Sunday, December 11, 2011
A Girl and her GI
This blog post is inspired by my Dad, who I had copied on an email to my GI, to which my Dad replied, “Nothing like the exchanges between a girl and her GI... maybe a new line of Hallmark cards”. The thought made me laugh out loud - so very true.
There are a few essential things in life - food, water... a GI. But not any GI, a good GI. I had a theory for a long time that in order to be a GI, you had to be butthead. No one explained to my 12 year old self why I had to drop my pants for an anal exam when they said go, it seemed invasive and private and so completely abnormal. I desperately wanted someone to sit me down and say, “Jennie, this is weird and different and this is why it is important to your health....”, but no one in a white coat ever did.
When I was a little girl in elementary school and would walk by the staff room, I always thought that students should be able to enter since we also worked there. Similarly, when it comes to the hospital, it is second nature, a second home. I used to think - before I was sick - that being in the hospital was the worst of the worst. But now, it’s just so mundane and ordinary. A friend laughed at me this morning at my casualness in saying that I’d been in the hospital this past week with yet another obstruction. I work through my homework and my life from the hospital bed, in between blood pressure checking and watching television before bed.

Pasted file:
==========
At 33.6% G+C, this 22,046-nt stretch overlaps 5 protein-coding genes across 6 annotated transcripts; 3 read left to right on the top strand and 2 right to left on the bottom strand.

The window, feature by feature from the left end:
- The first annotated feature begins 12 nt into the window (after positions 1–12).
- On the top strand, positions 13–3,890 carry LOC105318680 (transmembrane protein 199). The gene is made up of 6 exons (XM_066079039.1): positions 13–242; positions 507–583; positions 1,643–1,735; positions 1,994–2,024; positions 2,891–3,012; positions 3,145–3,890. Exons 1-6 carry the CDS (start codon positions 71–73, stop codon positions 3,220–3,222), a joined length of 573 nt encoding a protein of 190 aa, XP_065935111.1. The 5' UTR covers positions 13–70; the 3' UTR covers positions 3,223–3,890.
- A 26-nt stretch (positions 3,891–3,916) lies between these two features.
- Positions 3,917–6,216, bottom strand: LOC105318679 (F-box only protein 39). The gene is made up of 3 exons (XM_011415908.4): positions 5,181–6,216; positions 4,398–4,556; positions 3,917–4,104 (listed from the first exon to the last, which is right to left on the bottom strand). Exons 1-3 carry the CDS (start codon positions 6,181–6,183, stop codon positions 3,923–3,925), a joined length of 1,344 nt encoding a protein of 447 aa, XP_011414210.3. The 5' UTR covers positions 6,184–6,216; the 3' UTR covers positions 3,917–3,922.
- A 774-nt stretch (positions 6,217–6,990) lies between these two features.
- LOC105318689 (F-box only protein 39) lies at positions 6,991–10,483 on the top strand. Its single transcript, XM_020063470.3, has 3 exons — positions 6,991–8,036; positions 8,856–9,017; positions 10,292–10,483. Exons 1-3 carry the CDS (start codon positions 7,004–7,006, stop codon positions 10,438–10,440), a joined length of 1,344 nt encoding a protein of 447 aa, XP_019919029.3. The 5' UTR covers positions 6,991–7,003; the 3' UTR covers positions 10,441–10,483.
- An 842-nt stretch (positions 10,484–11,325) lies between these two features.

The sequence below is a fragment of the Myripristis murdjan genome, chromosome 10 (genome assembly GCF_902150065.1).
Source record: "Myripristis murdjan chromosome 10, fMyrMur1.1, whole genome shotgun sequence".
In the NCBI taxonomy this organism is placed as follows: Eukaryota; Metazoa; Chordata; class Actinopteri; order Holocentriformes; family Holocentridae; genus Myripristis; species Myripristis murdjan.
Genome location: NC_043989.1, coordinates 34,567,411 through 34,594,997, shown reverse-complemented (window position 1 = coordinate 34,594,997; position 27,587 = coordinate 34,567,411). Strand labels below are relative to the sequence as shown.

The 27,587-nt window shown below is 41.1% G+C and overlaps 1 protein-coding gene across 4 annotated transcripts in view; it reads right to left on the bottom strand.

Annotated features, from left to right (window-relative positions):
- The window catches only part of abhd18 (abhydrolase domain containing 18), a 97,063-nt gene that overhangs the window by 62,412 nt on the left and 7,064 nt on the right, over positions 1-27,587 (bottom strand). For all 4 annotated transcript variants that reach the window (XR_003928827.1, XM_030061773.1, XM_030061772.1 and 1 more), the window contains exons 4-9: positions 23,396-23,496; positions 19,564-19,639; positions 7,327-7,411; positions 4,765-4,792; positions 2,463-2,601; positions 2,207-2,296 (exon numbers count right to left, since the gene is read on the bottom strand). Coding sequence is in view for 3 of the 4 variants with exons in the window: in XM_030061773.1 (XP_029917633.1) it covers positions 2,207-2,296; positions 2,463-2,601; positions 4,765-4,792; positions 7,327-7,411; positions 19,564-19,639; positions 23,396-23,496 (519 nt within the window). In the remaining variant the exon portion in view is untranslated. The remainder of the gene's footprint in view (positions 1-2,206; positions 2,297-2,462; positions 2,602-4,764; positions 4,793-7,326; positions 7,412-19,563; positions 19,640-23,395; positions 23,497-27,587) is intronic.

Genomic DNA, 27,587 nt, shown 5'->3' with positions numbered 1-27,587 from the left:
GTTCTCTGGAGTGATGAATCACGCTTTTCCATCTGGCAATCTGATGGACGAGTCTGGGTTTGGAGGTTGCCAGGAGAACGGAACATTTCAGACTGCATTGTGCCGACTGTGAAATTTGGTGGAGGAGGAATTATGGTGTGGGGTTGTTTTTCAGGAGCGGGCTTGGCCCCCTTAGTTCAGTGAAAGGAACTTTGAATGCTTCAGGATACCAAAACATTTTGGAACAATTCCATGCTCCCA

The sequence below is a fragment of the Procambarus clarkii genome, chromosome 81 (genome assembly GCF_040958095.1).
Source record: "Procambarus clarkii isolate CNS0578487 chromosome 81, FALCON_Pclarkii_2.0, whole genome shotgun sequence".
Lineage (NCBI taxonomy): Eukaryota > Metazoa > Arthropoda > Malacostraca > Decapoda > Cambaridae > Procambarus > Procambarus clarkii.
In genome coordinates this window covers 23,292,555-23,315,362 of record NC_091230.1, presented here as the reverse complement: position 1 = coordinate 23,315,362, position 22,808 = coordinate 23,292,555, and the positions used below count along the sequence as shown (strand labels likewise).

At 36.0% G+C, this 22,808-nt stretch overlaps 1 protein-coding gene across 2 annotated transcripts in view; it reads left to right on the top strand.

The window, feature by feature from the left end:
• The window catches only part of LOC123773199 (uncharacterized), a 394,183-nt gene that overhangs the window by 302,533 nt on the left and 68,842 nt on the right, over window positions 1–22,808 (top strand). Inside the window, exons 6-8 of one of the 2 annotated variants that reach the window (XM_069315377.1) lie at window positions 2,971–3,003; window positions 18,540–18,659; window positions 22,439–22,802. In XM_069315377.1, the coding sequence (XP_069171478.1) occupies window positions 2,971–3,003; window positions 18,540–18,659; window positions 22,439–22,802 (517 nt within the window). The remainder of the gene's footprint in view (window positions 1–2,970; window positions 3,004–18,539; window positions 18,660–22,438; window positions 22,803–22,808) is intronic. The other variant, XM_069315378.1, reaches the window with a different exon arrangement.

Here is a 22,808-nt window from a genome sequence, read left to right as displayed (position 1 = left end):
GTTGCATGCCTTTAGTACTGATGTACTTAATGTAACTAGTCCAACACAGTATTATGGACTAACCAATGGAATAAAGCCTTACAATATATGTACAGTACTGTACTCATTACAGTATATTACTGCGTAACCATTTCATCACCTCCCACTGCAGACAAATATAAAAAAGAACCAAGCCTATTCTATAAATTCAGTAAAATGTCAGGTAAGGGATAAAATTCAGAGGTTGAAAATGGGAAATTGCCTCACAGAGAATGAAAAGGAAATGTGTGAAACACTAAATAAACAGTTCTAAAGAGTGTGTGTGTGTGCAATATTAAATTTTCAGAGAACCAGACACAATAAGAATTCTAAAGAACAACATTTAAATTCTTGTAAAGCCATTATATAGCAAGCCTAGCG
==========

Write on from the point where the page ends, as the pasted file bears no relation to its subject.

This last time in the hospital, I was completely uninterested in their theories and thoughts, I’m headed for surgery in the next month and that’s all I care about, nothing is going to stop me. And yet, these doctors insisted that I was wrong, wouldn’t let it go, and I couldn’t decipher the reason, if not just to make me suffer it out and ‘put me in my place’. As kindly as I could, I tried to tell them that I didn’t care what they thought because I knew my body, but they could have cared less. It’s times like these when I count my lucky stars for my amazing and gentle GI, who’ll call at 9 PM to see how I’m doing and even text me. Sometimes I can feel all alone when medical personnel (not including nurses) seem to alienate me. It makes having that great connection with a doctor all the more crucial, someone who gets you and understands you and will fight for you.
Everyone deserves a person. And everyone deserves a good GI. It’s your right, and never forget that.